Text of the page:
of energy, and it is only the comparatively high cost of the fuel generally used in these—zin— which prevents them from being practically useful. A galvanic battery gives out very nearly the whole energy due to the chemical combinations which take place in it; so that it is hardly too much to say that, were a battery to be employed to drive an electro-motor, under suitable conditions, we could obtain at least sixty per cent, of the chemical energy, while the best-known steam-engine will only give about ten per cent, of the chemical energy of the coal and air consumed in its furnace. There is thus a large margin for the first cost of the substance to be consumed in the battery.—Saturday Review.
|SKETCH OF ROBERT WILHELM BUNSEN.|
IT has been given to few scientific investigators to be more closely identified through their discoveries with the practical progress of the world, to see the fruits of their researches taken up and applied, made appreciable and beneficial in a greater diversity of lines, than to Robert Wilhlem Bunsen.
Professor Bunsen was born in Göttingen, March 31, 1811. His father was Professor of Theology, and of the Oriental Languages and Literature, in the University of Göttingen. Having passed through the course of the gymnasium, he entered the university, devoted himself to the study of chemistry and physics, and was graduated as a Doctor of Philosophy in 1830, publishing as his inaugural dissertation, "Enumeratio ac Descriptio Hygrometorum," or, "Enumeration and Description of Hygrometers." He afterward studied in London, Paris, and Vienna, and became, in 1833, tutor at the University of Göttingen; in 1836 he was appointed Professor of Chemistry at the Polytechnic school in Cassel; took the corresponding chair at the University of Marburg in 1838, and remained there thirteen years; then went, in 1851, to Breslau, where he planned a famous working laboratory; and in the next year went to Heidelberg, where he has for thirty years added to the fame of the great university.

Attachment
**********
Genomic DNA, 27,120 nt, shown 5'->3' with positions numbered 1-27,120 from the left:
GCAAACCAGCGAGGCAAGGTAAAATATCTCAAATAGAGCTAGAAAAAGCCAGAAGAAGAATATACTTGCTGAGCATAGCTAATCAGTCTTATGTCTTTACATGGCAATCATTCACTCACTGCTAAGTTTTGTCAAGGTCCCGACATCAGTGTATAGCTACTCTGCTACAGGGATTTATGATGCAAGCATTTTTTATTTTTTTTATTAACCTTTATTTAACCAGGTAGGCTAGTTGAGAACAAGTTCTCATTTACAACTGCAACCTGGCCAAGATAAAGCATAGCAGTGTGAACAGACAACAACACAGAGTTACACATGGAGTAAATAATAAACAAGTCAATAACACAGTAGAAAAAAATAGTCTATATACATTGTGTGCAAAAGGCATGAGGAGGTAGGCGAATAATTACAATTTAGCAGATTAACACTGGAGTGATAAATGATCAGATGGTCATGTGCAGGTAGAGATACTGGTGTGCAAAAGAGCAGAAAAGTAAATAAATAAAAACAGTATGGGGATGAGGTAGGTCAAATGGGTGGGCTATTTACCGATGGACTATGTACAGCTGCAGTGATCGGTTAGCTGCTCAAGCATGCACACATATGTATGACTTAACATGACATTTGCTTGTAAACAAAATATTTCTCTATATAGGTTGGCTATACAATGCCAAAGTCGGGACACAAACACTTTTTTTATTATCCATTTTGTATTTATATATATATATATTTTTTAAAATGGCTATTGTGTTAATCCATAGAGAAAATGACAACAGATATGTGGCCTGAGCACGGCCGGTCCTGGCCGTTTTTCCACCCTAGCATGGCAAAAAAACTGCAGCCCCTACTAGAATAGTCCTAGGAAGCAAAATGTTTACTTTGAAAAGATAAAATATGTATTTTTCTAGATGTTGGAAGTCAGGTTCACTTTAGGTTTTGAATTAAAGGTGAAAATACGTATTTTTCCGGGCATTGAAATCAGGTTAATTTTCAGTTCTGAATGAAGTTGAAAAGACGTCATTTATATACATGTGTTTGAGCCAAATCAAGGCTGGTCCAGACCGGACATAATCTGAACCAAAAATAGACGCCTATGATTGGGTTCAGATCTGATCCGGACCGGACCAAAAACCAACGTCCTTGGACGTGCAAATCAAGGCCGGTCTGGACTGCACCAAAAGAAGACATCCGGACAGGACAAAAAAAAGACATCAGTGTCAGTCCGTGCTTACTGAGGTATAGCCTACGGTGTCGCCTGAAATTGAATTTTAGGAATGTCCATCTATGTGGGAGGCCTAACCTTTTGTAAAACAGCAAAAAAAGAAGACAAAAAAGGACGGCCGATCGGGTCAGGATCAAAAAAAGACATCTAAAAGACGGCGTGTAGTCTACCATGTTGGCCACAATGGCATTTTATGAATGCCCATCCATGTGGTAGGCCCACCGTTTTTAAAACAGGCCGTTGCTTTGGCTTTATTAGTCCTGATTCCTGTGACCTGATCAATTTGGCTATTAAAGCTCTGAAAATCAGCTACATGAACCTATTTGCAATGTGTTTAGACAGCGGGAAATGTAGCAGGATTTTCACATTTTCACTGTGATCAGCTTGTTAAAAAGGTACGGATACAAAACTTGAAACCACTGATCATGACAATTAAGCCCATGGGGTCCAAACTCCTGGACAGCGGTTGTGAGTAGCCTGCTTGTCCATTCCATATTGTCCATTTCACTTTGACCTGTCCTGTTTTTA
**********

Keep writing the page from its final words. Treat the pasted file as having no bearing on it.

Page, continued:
His works in his chosen field have been numerous; their value, whether they are measured in relation to the advance of theoretical science, or as factors in the perfection of the operations of practical art, has been very great.
In 1834, in conjunction with Berthold, he published a research upon hydrated peroxide of iron as an antidote to arsenical poison, introducing a remedy which, having become universally known and universally accessible, may be regarded as a positive addition to the security of human life against a certain class of dangers.
He next, in 1835, described some singular compounds which the